“Desperately seeking Dragon Baby!”, reads the headline on the Weekend Herald. A recent story in the Weekend explored the phenomenon of Chinese going out of their way to have a baby in the Year of Dragon, a year that is seen as auspicious and important for the Chinese.
Hospital beds, midwives and special mother and baby care services in Greater Chinas were booked a year in advance. Policy planners and makers are also prepared for the baby boom every 12 years to ensure they have the services to cope with the demand.
This phenomenon is a very unusual one for the New Zealand audience. Why would people go through the great length to ensure they have a child born in the Year of Dragon?
The newspaper article, followed by two 6 o’clock news, featured a single, ‘desperate’, and ‘determined’ Chinese woman (aka moi!) who wanted to have a child in the Year of Dragon and is open to the idea of artificial insemination.
The Guardian reported in 2008 about the growing trend of single, financially independent English women in their late 20s and early 30s, seeking artificial insemination. The reason is simple, it has been increasingly more difficult for single women to find the right partner and they are worried about missing the ‘fertility window’.
Followers to my Facebook page has increased from 69 to 89 and my Twitter followers have increased from 757 to 765 within a day. My WordPress blog, which is usually about the ethnic communities in Auckland, had a massive increase of readership. The story about Dragon Baby was read by 163 people in three days. The average number of readership to my blog – 5 a day! Talk about increase of readership!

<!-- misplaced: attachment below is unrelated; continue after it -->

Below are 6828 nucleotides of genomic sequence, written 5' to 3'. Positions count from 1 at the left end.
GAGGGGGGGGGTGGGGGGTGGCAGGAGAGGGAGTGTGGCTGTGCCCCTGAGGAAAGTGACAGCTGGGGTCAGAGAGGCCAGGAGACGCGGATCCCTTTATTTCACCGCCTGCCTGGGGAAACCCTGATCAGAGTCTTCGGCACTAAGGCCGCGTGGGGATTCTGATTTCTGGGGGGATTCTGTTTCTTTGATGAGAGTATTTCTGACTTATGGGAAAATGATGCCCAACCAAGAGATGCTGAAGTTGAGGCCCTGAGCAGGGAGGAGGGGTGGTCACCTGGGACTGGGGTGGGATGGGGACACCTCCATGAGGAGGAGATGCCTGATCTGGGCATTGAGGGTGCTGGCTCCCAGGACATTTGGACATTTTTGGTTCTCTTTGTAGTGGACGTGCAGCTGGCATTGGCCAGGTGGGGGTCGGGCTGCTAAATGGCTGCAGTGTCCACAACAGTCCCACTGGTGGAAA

Most comments were posted on English social media medium; almost none were posted in the Chinese medium, Weibo, a microblogging site similar to Twitter. Perhaps this is so common, Chinese social media users didn’t find this topic interesting at all.
Comments were positive, negative and creepy! Many friends were supportive, clarified with me and some completely laughed it off. Then there are strangers, friends of friends, who think this is wrong and selfish and were criticizing me based on the story. Then there are the creepy ones who rapidly filled my page and tweets with “donation offers”.
People were way more interested in people’s private life than world changing and social justice business. (No one cared about the ethnic community advocacy work I was doing!) Social media gave people a platform to believe that it is socially acceptable to make assumptions and judgment about you, your values and how you live your life , as a stranger, based on one story or one post (“I can’t believe you are so proud of yourself by going on TV!! I am so disturbed by your move! I am a mum and I think you are not mature enough to be one!!!”) BUT I DON’T KNOW YOU!
Perhaps this is the byproduct of the “Kardashians Effect”. Perhaps this is the byproduct of today’s world filled with reality TV shows (they aren’t real, people!) and oversharing on social media. Everyone, even if you are not a public personality, if you have chosen to share your life with the world, be prepared to give up you privacy and accept criticism. (And unfortunately fame ≠ wealth in this case, I would be quite happy to have the Kardashians’ wealth too.)
Social media is just another communication tool. Before you make another (smart) comment on any posts, just because you can feel, hear, touch or smell the other person, doesn’t mean they are not real. Would you say what you said to their face?